Life cover, disability and critical illness premiums are all based on your determined levels of risk. Some of these factors that affect our premiums we cannot change like our age, while other factors like smoking status we can change. Being aware of the influence we have over our premiums could be the difference between a lifetime of savings versus overpaying.
By highlighting and explaining these factors we hope that you will be able to save money, reduce your risk and best of all have peace of mind. Knowing that you are paying what you should for cover that you need is a great feeling.
Just in case you are not sure what an insurance premium is, Investopedia has a brief explanation over here.
The most common Risk Factors that affect your insurance premiums are:
- Occupation and income
- Health and Medical History
- Smoking status
Changes to any of these factors may have an impact on your existing policy. You need to let us know of changes in your life as it could lead to changes to your premium or worse your claim being rejected.
How does my AGE impact my premium?
Probably the most logical risk factor when determining risk is your age. The younger you are the longer the less likely you are to claim and more likely insurers are to receive premiums before paying a claim.
Although we have no influence over our age, we can choose the age we start with insurance products. Insurance is not an investment so starting early is not necessarily a benefit but for example, trying to get life cover at 55 is significantly more expensive than at 45.
Do not be afraid to review your products or ask an expert for a second opinion. We are doing it all the time.
How does GENDER impact my insurance premiums?
Gender plays a role in the insurance premium. Insurance providers use an approximate risk model which takes into account how long someone with a specific profile will be around. Research across numerous countries shows that on average women live nearly 5 years longer than men. There is also research showing that woman tend to take fewer risks and generally make safer decisions.
In terms of risk, this translates to women paying less.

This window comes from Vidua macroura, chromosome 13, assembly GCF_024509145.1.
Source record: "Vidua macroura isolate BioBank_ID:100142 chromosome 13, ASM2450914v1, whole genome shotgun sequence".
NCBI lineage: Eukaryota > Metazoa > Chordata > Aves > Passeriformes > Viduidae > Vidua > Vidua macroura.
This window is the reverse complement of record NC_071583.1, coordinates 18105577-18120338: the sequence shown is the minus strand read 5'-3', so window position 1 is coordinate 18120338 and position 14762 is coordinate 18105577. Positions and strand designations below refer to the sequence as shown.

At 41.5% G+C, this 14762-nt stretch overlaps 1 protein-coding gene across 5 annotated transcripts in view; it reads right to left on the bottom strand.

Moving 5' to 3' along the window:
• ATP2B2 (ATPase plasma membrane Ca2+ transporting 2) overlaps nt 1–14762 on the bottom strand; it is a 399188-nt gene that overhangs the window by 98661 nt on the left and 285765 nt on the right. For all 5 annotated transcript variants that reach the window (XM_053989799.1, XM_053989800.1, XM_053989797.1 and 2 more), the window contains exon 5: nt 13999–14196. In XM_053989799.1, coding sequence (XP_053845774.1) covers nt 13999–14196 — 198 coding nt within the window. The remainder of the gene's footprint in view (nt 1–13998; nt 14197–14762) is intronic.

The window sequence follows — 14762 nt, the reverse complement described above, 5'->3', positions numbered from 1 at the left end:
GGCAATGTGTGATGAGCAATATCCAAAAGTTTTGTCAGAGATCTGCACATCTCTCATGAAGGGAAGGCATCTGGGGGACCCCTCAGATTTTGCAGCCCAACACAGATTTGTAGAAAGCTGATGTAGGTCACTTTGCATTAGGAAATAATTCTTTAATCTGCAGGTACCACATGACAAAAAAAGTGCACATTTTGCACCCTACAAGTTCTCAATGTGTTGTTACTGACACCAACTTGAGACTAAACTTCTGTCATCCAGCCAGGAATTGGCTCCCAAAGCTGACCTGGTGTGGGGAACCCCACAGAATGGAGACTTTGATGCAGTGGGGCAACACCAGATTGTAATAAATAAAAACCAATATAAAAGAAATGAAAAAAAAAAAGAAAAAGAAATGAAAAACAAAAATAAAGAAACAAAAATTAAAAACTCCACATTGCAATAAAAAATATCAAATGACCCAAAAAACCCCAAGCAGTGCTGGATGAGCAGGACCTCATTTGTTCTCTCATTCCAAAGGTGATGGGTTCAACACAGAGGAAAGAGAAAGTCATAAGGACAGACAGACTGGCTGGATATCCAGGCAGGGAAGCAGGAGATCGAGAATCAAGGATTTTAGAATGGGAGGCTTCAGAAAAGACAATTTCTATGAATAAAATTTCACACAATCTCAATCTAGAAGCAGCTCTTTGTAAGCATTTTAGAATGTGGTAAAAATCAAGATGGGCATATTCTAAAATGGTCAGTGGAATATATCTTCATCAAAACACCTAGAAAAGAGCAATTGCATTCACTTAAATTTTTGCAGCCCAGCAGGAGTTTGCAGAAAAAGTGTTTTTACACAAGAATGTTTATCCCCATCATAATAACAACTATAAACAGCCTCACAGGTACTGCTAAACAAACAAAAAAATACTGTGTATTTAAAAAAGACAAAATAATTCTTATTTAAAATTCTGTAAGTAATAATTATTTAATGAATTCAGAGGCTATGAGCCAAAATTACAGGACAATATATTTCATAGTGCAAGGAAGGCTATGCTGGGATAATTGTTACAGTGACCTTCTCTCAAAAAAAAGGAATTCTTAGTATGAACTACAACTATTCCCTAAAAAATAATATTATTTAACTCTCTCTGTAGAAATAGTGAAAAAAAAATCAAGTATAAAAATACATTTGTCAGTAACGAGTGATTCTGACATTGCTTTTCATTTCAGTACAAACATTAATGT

How do my OCCUPATION and INCOME impact my insurance premium?
Your occupation and income give insight into your daily activities which has a significant impact on your risk rating. An electrician who is on their feet all day, climbing ladders, working with power tools and live wires, are at a much higher risk of injury and death when compared to a web designer.
Occupation is a complex risk factor as insurers have risk tables within industries and occupations. You could be an electrician in a company where you do most of your work at a desk or workbench or you could be on ladders working with high voltage wires all day. These need to be evaluated differently. Your occupation and the occupation split is crucial to being rated correctly along with making sure your claim is paid. A financial planner should ask for more detail to determine your occupation risk.
How do my QUALIFICATIONS impact my insurance premium?
There is data that shows a general link between the level of education and the decisions people tend to make. Statistically, individuals with tertiary education are considered less risky. It is worth mentioning here that your qualification, occupation and your income share a connection in risk ratings.
You can still have an excellent risk rating without a qualification. If are desk-bound as a manager, earning a good salary, insurers will not factor in that you don’t have a matric. Similarly, you could be a doctor working as a research volunteer and earning next to nothing and still be on the top risk rate because of your qualification.
How does my HEALTH impact my insurance premiums?
Perhaps the biggest impact on your risk premiums is your health. This is a unique risk factor when compared to others as insurers may impose exclusions and loadings based on their findings.
As part of applying for risk cover, you will be asked several questions and you will likely be required to complete a medical exam. The health questions include family history questions which insurers use to screen potential risks.
The health exam includes assessing your height, weight, blood pressure and taking blood. From the blood test, they will look at cholesterol, smoking, liver and several other screen tests. Based on your feedback and these results they may require further assessments.
Some providers claim to do less medical underwriting than others but always read the fine print.
How does my SMOKING STATUS impact my insurance premiums?
A somewhat obvious factor that affects your premium. Smoking has been shown to lead to various health issues and a smoker’s insurance premium will be higher than a non-smoker. You can quit smoking and inform your insurer of this decision. The insurer may have a few hoops to just through but if they are satisfied that you have quit you will get a significant deduction on your premium.
The opposite is also crucial if you start smoking you need to check the fine print of your policy as you may be required to notify your insurer. Fail to do so may result in your claim one day being rejected.
How does my LIFESTYLE impact my premiums?
Are you an adventure seeker? Do your hobbies take your feet off the ground, head underwater or going faster than most humans can run?
If you enjoy activities like diving, flying, biking, hunting it is important to mention this when applying for cover as this may impact your insurance premium. There is a chance your premium is going to be higher than that of less risky individuals.
In summary insurers are trying to understand who you are and they are trying to price the risk they are taking on. When taking our new cover it is really important to speak with someone independent and objective to insure that you are insure correctly.
If you have a policy we cannot stress enough how important it is to keep it updated.